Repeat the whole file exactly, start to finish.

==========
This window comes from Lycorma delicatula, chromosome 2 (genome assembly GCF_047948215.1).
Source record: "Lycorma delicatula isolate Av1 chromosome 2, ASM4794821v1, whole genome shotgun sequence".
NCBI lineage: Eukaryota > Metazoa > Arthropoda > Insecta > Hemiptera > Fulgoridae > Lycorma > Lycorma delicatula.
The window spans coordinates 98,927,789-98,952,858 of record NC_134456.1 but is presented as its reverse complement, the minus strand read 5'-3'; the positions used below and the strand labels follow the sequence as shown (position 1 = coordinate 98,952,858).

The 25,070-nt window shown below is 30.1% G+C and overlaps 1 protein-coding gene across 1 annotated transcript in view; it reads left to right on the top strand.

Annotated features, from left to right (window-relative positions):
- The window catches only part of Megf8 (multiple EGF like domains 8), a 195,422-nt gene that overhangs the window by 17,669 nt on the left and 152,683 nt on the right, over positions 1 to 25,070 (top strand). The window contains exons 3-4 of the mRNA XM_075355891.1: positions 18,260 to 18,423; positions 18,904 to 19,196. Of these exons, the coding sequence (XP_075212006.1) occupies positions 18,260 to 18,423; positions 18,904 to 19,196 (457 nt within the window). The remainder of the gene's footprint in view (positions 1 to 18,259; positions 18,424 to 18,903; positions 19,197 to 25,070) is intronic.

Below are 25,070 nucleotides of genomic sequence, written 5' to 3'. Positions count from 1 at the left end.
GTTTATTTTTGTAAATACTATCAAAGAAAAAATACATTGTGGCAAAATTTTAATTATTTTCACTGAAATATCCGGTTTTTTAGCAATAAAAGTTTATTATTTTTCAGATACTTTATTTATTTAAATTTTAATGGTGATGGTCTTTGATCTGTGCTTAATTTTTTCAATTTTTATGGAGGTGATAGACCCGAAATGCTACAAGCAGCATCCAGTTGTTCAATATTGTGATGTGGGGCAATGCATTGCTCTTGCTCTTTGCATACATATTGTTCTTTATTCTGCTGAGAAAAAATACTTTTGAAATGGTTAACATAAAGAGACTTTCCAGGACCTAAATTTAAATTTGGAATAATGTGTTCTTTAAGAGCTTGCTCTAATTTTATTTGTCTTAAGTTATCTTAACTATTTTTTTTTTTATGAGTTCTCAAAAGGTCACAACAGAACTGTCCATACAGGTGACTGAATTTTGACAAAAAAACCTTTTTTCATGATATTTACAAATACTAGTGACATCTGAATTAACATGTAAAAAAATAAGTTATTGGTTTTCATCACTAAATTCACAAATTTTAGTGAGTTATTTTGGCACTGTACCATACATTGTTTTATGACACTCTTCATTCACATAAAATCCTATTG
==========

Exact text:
This window comes from Lycorma delicatula, chromosome 2 (genome assembly GCF_047948215.1).
Source record: "Lycorma delicatula isolate Av1 chromosome 2, ASM4794821v1, whole genome shotgun sequence".
NCBI lineage: Eukaryota > Metazoa > Arthropoda > Insecta > Hemiptera > Fulgoridae > Lycorma > Lycorma delicatula.
The window spans coordinates 98,927,789-98,952,858 of record NC_134456.1 but is presented as its reverse complement, the minus strand read 5'-3'; the positions used below and the strand labels follow the sequence as shown (position 1 = coordinate 98,952,858).

The 25,070-nt window shown below is 30.1% G+C and overlaps 1 protein-coding gene across 1 annotated transcript in view; it reads left to right on the top strand.

Annotated features, from left to right (window-relative positions):
- The window catches only part of Megf8 (multiple EGF like domains 8), a 195,422-nt gene that overhangs the window by 17,669 nt on the left and 152,683 nt on the right, over positions 1 to 25,070 (top strand). The window contains exons 3-4 of the mRNA XM_075355891.1: positions 18,260 to 18,423; positions 18,904 to 19,196. Of these exons, the coding sequence (XP_075212006.1) occupies positions 18,260 to 18,423; positions 18,904 to 19,196 (457 nt within the window). The remainder of the gene's footprint in view (positions 1 to 18,259; positions 18,424 to 18,903; positions 19,197 to 25,070) is intronic.

Below are 25,070 nucleotides of genomic sequence, written 5' to 3'. Positions count from 1 at the left end.
GTTTATTTTTGTAAATACTATCAAAGAAAAAATACATTGTGGCAAAATTTTAATTATTTTCACTGAAATATCCGGTTTTTTAGCAATAAAAGTTTATTATTTTTCAGATACTTTATTTATTTAAATTTTAATGGTGATGGTCTTTGATCTGTGCTTAATTTTTTCAATTTTTATGGAGGTGATAGACCCGAAATGCTACAAGCAGCATCCAGTTGTTCAATATTGTGATGTGGGGCAATGCATTGCTCTTGCTCTTTGCATACATATTGTTCTTTATTCTGCTGAGAAAAAATACTTTTGAAATGGTTAACATAAAGAGACTTTCCAGGACCTAAATTTAAATTTGGAATAATGTGTTCTTTAAGAGCTTGCTCTAATTTTATTTGTCTTAAGTTATCTTAACTATTTTTTTTTTTATGAGTTCTCAAAAGGTCACAACAGAACTGTCCATACAGGTGACTGAATTTTGACAAAAAAACCTTTTTTCATGATATTTACAAATACTAGTGACATCTGAATTAACATGTAAAAAAATAAGTTATTGGTTTTCATCACTAAATTCACAAATTTTAGTGAGTTATTTTGGCACTGTACCATACATTGTTTTATGACACTCTTCATTCACATAAAATCCTATTG